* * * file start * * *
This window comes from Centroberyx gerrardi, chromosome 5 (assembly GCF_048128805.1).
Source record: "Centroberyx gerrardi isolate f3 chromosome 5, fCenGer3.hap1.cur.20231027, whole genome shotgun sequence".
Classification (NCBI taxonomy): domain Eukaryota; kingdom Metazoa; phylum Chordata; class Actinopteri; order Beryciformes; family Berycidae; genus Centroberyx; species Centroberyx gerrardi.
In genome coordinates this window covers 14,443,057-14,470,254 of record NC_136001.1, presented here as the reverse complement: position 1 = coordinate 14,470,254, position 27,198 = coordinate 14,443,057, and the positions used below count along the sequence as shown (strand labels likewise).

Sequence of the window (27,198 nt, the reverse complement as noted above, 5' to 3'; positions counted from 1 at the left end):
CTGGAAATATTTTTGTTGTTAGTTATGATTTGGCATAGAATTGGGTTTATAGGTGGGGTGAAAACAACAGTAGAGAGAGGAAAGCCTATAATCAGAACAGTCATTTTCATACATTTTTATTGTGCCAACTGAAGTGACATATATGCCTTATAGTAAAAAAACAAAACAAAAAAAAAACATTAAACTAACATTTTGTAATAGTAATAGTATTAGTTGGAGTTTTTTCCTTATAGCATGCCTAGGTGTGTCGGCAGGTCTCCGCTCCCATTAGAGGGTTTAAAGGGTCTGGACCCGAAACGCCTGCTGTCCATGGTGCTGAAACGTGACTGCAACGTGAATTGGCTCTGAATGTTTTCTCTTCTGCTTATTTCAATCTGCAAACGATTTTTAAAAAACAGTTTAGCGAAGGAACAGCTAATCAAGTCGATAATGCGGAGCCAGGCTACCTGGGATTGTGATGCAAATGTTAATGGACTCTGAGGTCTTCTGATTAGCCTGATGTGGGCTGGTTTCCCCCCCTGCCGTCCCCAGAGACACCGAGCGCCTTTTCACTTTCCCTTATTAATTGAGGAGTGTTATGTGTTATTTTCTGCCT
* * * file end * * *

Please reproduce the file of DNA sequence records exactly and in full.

This window comes from Centroberyx gerrardi, chromosome 5 (assembly GCF_048128805.1).
Source record: "Centroberyx gerrardi isolate f3 chromosome 5, fCenGer3.hap1.cur.20231027, whole genome shotgun sequence".
Classification (NCBI taxonomy): domain Eukaryota; kingdom Metazoa; phylum Chordata; class Actinopteri; order Beryciformes; family Berycidae; genus Centroberyx; species Centroberyx gerrardi.
In genome coordinates this window covers 14,443,057-14,470,254 of record NC_136001.1, presented here as the reverse complement: position 1 = coordinate 14,470,254, position 27,198 = coordinate 14,443,057, and the positions used below count along the sequence as shown (strand labels likewise).

Sequence of the window (27,198 nt, the reverse complement as noted above, 5' to 3'; positions counted from 1 at the left end):
CTGGAAATATTTTTGTTGTTAGTTATGATTTGGCATAGAATTGGGTTTATAGGTGGGGTGAAAACAACAGTAGAGAGAGGAAAGCCTATAATCAGAACAGTCATTTTCATACATTTTTATTGTGCCAACTGAAGTGACATATATGCCTTATAGTAAAAAAACAAAACAAAAAAAAAACATTAAACTAACATTTTGTAATAGTAATAGTATTAGTTGGAGTTTTTTCCTTATAGCATGCCTAGGTGTGTCGGCAGGTCTCCGCTCCCATTAGAGGGTTTAAAGGGTCTGGACCCGAAACGCCTGCTGTCCATGGTGCTGAAACGTGACTGCAACGTGAATTGGCTCTGAATGTTTTCTCTTCTGCTTATTTCAATCTGCAAACGATTTTTAAAAAACAGTTTAGCGAAGGAACAGCTAATCAAGTCGATAATGCGGAGCCAGGCTACCTGGGATTGTGATGCAAATGTTAATGGACTCTGAGGTCTTCTGATTAGCCTGATGTGGGCTGGTTTCCCCCCCTGCCGTCCCCAGAGACACCGAGCGCCTTTTCACTTTCCCTTATTAATTGAGGAGTGTTATGTGTTATTTTCTGCCT